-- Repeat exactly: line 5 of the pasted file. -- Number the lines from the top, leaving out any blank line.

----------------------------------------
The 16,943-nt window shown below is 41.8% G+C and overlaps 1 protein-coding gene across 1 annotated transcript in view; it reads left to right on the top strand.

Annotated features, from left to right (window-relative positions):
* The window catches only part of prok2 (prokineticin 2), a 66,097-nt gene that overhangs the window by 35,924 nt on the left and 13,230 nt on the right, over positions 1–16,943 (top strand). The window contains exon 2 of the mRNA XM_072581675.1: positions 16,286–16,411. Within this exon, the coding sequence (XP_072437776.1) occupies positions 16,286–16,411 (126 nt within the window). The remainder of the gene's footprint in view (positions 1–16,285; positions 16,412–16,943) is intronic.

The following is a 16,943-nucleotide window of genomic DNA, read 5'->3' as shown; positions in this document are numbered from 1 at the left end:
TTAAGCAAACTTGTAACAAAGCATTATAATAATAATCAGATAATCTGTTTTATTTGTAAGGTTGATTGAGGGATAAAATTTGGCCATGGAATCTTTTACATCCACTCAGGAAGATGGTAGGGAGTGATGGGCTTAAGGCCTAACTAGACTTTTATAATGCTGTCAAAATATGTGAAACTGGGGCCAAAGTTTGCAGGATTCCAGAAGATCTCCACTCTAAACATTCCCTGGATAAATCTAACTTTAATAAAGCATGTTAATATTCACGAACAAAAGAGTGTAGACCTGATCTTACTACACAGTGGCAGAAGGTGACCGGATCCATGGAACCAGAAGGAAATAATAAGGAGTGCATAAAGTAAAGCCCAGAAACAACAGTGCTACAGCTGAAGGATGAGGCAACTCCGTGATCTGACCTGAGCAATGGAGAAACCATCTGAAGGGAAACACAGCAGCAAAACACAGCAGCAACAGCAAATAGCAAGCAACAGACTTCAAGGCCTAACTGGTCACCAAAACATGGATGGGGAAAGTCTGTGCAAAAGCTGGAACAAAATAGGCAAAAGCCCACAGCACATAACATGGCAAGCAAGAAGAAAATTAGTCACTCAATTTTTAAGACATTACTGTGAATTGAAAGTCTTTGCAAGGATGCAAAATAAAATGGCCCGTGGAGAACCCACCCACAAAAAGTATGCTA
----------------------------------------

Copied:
TTAAGCAAACTTGTAACAAAGCATTATAATAATAATCAGATAATCTGTTTTATTTGTAAGGTTGATTGAGGGATAAAATTTGGCCATGGAATCTTTTACATCCACTCAGGAAGATGGTAGGGAGTGATGGGCTTAAGGCCTAACTAGACTTTTATAATGCTGTCAAAATATGTGAAACTGGGGCCAAAGTTTGCAGGATTCCAGAAGATCTCCACTCTAAACATTCCCTGGATAAATCTAACTTTAATAAAGCATGTTAATATTCACGAACAAAAGAGTGTAGACCTGATCTTACTACACAGTGGCAGAAGGTGACCGGATCCATGGAACCAGAAGGAAATAATAAGGAGTGCATAAAGTAAAGCCCAGAAACAACAGTGCTACAGCTGAAGGATGAGGCAACTCCGTGATCTGACCTGAGCAATGGAGAAACCATCTGAAGGGAAACACAGCAGCAAAACACAGCAGCAACAGCAAATAGCAAGCAACAGACTTCAAGGCCTAACTGGTCACCAAAACATGGATGGGGAAAGTCTGTGCAAAAGCTGGAACAAAATAGGCAAAAGCCCACAGCACATAACATGGCAAGCAAGAAGAAAATTAGTCACTCAATTTTTAAGACATTACTGTGAATTGAAAGTCTTTGCAAGGATGCAAAATAAAATGGCCCGTGGAGAACCCACCCACAAAAAGTATGCTA